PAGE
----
Synthesis, solution structure and phyla-selectivity of a spider δ-toxin that slows inactivation of specific voltage-gated sodium channel subtypes

Publisher:
Amer Soc Biochemistry Molecular Biology Inc
Publication Type:
Journal article
Citation:
Billen Bert et al. 2009, 'Synthesis, solution structure and phyla-selectivity of a spider δ-toxin that slows inactivation of specific voltage-gated sodium channel subtypes', Amer Soc Biochemistry Molecular Biology Inc, vol. 284, no. 36, pp. 24568-24582.
Issue Date:
2009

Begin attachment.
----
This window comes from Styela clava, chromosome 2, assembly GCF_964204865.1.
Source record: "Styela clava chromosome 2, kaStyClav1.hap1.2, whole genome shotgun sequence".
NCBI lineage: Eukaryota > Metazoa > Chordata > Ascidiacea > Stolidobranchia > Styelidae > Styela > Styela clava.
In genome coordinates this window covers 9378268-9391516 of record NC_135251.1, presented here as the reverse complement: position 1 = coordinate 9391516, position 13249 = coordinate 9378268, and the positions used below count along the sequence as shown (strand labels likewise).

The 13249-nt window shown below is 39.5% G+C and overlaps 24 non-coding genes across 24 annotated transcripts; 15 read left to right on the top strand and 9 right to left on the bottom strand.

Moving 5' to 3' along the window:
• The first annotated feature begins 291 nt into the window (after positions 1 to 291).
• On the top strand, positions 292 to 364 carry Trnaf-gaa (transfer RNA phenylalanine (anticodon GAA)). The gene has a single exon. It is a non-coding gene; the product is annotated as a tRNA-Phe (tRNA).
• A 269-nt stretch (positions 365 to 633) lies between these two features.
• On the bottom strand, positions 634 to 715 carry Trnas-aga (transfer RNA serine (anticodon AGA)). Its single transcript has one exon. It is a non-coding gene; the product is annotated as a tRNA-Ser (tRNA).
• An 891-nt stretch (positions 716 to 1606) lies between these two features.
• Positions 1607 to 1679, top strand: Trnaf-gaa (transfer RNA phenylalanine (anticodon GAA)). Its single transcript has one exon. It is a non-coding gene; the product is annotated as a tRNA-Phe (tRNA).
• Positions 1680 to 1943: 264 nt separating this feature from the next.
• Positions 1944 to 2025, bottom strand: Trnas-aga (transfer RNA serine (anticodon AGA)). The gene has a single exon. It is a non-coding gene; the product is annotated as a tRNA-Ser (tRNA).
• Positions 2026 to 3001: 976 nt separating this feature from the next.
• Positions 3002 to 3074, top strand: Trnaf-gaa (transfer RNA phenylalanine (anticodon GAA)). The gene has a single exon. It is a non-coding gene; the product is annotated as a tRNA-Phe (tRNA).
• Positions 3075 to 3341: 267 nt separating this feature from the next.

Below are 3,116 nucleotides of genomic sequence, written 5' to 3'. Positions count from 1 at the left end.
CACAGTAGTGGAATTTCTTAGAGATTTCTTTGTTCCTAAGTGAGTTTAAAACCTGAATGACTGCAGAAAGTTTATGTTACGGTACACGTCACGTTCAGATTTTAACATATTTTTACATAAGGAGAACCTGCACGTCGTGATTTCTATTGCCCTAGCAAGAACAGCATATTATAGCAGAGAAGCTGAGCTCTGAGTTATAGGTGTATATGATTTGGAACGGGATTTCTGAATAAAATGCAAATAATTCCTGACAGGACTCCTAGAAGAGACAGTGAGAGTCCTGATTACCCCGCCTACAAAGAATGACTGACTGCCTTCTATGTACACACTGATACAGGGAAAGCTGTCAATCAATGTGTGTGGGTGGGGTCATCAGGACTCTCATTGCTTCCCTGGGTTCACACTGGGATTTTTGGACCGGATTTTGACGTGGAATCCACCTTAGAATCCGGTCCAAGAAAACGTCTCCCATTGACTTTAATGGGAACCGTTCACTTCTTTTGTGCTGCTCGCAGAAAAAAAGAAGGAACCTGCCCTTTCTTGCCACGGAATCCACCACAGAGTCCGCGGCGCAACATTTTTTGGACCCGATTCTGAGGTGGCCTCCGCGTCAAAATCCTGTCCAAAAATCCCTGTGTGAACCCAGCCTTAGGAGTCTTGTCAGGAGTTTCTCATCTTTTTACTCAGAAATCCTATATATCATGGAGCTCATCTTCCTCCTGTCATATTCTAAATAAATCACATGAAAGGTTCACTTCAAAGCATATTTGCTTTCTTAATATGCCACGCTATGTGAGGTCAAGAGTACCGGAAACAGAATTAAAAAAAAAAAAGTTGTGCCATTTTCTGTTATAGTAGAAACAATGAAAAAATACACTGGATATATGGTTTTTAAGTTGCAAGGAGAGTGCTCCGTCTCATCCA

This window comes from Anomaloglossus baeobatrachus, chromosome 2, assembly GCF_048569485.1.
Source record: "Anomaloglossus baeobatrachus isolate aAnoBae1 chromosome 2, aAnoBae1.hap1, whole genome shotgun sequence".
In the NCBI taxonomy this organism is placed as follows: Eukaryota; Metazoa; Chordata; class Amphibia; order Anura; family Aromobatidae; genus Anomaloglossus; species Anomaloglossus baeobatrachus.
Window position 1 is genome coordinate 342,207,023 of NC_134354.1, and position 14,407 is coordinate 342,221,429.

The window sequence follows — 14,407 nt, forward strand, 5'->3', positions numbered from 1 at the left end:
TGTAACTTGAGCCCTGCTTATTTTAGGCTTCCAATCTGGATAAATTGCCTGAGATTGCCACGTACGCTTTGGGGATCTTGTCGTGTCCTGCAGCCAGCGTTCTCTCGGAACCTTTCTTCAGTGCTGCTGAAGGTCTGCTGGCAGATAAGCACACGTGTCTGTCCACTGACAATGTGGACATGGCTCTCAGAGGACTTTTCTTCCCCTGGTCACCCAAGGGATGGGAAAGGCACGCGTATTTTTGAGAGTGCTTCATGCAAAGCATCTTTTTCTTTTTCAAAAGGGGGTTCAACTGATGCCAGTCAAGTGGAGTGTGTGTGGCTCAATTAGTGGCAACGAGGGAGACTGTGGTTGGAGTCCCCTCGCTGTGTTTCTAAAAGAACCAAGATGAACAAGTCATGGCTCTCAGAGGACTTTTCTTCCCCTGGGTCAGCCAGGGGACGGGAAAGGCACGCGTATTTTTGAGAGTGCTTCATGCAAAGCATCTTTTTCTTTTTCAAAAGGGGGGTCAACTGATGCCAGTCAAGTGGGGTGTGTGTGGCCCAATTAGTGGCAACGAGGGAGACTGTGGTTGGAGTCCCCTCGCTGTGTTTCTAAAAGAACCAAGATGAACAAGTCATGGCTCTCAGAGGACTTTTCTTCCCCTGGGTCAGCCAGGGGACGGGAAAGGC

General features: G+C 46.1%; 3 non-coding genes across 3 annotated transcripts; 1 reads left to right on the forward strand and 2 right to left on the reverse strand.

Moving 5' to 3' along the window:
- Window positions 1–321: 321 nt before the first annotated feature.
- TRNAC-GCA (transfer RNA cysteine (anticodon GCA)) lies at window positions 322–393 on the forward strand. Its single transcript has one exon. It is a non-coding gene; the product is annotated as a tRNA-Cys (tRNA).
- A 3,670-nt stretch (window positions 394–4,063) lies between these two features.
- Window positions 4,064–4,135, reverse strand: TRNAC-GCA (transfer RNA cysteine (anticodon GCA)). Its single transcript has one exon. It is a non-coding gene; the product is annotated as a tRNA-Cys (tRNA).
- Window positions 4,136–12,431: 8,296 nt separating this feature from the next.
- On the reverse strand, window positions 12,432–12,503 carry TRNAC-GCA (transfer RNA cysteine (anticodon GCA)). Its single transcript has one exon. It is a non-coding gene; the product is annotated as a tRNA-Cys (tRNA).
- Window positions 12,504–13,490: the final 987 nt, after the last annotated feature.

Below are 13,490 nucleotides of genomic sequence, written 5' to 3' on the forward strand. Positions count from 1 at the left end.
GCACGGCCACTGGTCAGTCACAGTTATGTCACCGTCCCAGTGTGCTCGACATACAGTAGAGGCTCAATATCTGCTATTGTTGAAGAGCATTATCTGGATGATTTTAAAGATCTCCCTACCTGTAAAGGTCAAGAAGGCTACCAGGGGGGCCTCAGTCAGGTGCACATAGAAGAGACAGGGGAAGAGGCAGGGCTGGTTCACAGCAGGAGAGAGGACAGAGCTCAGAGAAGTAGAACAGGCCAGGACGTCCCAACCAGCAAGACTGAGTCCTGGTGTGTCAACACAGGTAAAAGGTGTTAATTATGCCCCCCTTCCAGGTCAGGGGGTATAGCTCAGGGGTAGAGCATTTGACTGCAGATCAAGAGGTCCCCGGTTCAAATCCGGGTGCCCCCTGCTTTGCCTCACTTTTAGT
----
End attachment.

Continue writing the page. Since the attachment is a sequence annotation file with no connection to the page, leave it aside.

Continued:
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Magi 4, now renamed delta-hexatoxin-Mg1a, is a 43-residue neurotoxic peptide from the venom of the hexathelid Japanese funnel-web spider (Macrothele gigas) with homology to delta-hexatoxins from Australian funnel-web spiders. It binds with high affinity to receptor site 3 on insect voltage-gated sodium (Na-V) channels but, unlike delta-hexatoxins, does not compete for the related site 3 in rat brain despite being previously shown to be lethal by intracranial injection. To elucidate differences in Na-V channel selectivity, we have undertaken the first characterization of a peptide toxin on a broad range of mammalian and insect Na-V channel subtypes showing that delta-hexatoxin-Mg1a selectively slows channel inactivation of mammalian Na(V)1.1, Na(V)1.3, and Na(V)1.6 but more importantly shows higher affinity for insect Na(V)1 (para) channels. Consequently, delta-hexatoxin-Mg1a induces tonic repetitive firing of nerve impulses in insect neurons accompanied by plateau potentials. In addition, we have chemically synthesized and folded delta-hexatoxin-Mg1a, ascertained the bonding pattern of the four disulfides, and determined its three-dimensional solution structure using NMR spectroscopy. Despite modest sequence homology, we show that key residues important for the activity of scorpion alpha-toxins and delta-hexatoxins are distributed in a topologically similar manner in delta-hexatoxin-Mg1a. However, subtle differences in the toxin surfaces are important for the novel selectivity of delta-hexatoxin-Mg1a for certain mammalian and insect Na-V channel subtypes. As such, delta-hexatoxin-Mg1a provides us with a specific tool with which to study channel structure and function and determinants for phylum-and tissue-specific activity.
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